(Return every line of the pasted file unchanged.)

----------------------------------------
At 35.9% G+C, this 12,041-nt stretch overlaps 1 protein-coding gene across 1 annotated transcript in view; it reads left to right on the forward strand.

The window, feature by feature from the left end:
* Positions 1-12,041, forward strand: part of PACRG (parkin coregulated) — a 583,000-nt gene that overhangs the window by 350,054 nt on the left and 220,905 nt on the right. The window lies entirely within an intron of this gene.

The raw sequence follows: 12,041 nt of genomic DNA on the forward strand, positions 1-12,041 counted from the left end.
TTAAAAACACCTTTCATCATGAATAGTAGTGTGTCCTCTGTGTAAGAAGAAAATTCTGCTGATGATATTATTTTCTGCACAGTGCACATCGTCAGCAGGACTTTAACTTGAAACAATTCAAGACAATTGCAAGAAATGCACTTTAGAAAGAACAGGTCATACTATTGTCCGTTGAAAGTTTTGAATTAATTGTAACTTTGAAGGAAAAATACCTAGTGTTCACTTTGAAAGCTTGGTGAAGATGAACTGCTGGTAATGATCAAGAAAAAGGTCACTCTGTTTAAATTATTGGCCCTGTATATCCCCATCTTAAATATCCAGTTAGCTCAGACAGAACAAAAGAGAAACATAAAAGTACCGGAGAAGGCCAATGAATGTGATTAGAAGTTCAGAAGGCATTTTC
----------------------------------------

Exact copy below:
At 35.9% G+C, this 12,041-nt stretch overlaps 1 protein-coding gene across 1 annotated transcript in view; it reads left to right on the forward strand.

The window, feature by feature from the left end:
* Positions 1-12,041, forward strand: part of PACRG (parkin coregulated) — a 583,000-nt gene that overhangs the window by 350,054 nt on the left and 220,905 nt on the right. The window lies entirely within an intron of this gene.

The raw sequence follows: 12,041 nt of genomic DNA on the forward strand, positions 1-12,041 counted from the left end.
TTAAAAACACCTTTCATCATGAATAGTAGTGTGTCCTCTGTGTAAGAAGAAAATTCTGCTGATGATATTATTTTCTGCACAGTGCACATCGTCAGCAGGACTTTAACTTGAAACAATTCAAGACAATTGCAAGAAATGCACTTTAGAAAGAACAGGTCATACTATTGTCCGTTGAAAGTTTTGAATTAATTGTAACTTTGAAGGAAAAATACCTAGTGTTCACTTTGAAAGCTTGGTGAAGATGAACTGCTGGTAATGATCAAGAAAAAGGTCACTCTGTTTAAATTATTGGCCCTGTATATCCCCATCTTAAATATCCAGTTAGCTCAGACAGAACAAAAGAGAAACATAAAAGTACCGGAGAAGGCCAATGAATGTGATTAGAAGTTCAGAAGGCATTTTC